Ice cores, global warming and rising seas

January 25, 2013

Jan. 25, 2013                    Jim White

A new deep ice core study by an international team of scientists involving the University of Colorado Boulder discovered that between 130,000 and 115,000 years ago the climate in north Greenland rose to about 14 degrees Fahrenheit warmer than today.

The ice cores come from a time known as the Eemian interglacial period and, according to CU-Boulder geological sciences Professor Jim White, an ice core expert and the lead U.S. investigator on the project, the findings indicate the last interglacial period may be a good analog for where the planet is headed in terms of global warming.

 

Audio Clips

Audio Script

Ice cores, global warming and rising seas

Jan. 25, 2013                                               Jim White

A new deep ice core study by an international team of scientists involving the University of Colorado Boulder discovered that between 130,000 and 115,000 years ago the climate in north Greenland rose to about 14 degrees Fahrenheit warmer than today.

The ice cores come from a time known as the Eemian interglacial period and, according to CU-Boulder geological sciences Professor Jim White, an ice core expert and the lead U.S. investigator on the project, the findings indicate the last interglacial period may be a good analog for where the planet is headed in terms of global warming.

CUT 1 “The NEEM ice core was the first ice core in which we recovered a full record of the last interglacial period. The last interglacial period is our best analog for a warmer future and so it was a real goal for us to get a good record of that time period from Greenland. (:16) Given the amount of greenhouse gas in the atmosphere today no one expects us to avoid a warmer planet. The last inter-glacial period is becoming more and more of a reality for us sometime in the next century.” (:28)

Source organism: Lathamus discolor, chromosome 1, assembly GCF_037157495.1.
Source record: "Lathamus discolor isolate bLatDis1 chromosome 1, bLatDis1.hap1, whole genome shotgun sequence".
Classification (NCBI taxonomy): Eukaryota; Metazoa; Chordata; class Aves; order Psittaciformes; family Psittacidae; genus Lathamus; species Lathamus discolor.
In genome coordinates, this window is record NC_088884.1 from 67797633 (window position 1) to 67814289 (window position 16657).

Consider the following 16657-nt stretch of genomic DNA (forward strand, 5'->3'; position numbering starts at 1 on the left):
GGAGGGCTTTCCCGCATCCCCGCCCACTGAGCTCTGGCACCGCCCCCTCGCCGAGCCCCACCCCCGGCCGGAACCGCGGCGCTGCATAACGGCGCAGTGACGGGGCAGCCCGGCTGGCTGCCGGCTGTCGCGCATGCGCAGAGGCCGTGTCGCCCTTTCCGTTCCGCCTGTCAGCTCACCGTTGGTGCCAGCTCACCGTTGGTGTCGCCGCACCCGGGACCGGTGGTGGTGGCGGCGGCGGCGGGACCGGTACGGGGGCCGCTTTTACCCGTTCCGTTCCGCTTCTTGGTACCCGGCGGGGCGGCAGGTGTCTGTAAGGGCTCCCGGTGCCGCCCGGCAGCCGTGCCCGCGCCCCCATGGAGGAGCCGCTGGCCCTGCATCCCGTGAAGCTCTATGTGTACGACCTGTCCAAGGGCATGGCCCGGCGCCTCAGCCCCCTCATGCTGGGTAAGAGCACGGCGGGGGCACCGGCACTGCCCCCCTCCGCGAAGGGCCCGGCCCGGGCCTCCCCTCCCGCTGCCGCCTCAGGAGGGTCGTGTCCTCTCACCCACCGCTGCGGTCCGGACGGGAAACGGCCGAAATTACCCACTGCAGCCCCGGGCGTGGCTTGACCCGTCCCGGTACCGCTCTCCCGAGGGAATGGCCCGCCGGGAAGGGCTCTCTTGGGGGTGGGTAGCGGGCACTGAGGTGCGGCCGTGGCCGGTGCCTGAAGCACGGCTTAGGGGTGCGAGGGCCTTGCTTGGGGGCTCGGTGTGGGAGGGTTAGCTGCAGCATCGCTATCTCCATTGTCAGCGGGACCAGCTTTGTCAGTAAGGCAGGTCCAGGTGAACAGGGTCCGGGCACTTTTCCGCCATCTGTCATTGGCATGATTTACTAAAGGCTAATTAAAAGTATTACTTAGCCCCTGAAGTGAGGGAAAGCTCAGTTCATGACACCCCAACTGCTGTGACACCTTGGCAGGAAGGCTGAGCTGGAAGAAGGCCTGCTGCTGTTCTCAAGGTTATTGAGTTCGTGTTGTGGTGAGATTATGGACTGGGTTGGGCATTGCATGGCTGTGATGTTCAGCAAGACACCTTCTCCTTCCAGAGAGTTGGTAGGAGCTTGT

The ice cores go back in time more than 100,000 years. What the NEEM scientists fond is that despite the strong warming signal during the Eemian - a period when the seas were roughly 15 to 25 feet higher than today - the surface of the ice sheet near the drilling facility was only a few hundred yards lower than it is today, an indication that Greenland contributed less than half of the total sea rise at the time.

CUT 2 “I think one of the key findings in the NEEM paper is that West Antarctica was a major player during the last interglacial period. The importance of that is that the West Antarctic Ice Sheet is an ice sheet whose base is well below sea level. (:15) And so when it starts to melt it can go very rapidly -much faster than Greenland can add to sea level. The rate at which sea level rises is a critical piece of information that we really don’t have our hands around yet.” (:29)

Getting a better idea of the role the West Antarctic Ice Sheet played during the last interglacial period is vital, says White.

CUT 3 “And what the NEEM study has shown is that we really do have to pay attention to West Antarctica. And we do have to pay attention to the fact that sea level may rise 10, 15 times faster than it has in the past 100 years. (:13) And that would be a shock to our economy, to our coastal cities, to infrastructure. It would be something we would have to adapt to and that adaptation would not be cheap.” (:26)

White says given the strong possibility that we are headed toward warmer, Eemian-like conditions means we should explore ways to remove carbon dioxide from the atmosphere. If we don’t he says there is so much CO2 in the atmosphere that it will take centuries for it to dissipate on its own.

CUT 4 “One of the realities of producing carbon dioxide is that is stays in the atmosphere for hundreds of years, if not thousands of years. (:08) So unless we purposely take it out of the atmosphere and find a way to store it, whether that’s underground in carbon vaults - an expensive but not an impossible proposition - unless we’re wiling to do that than the planet will warm and it will continue to warm and we will go into a climate state the likes of which the planet has not seen for millions of years. (:29)

The NEEM deep ice core drilling project involves 300 scientists from 14 countries and is led by the University of Copenhagen.

-CU-

 

 

 

 

 

 

 

 

 

 

 

 

 

 

Script Download: 
Give FeedbackSee More Photos View Photo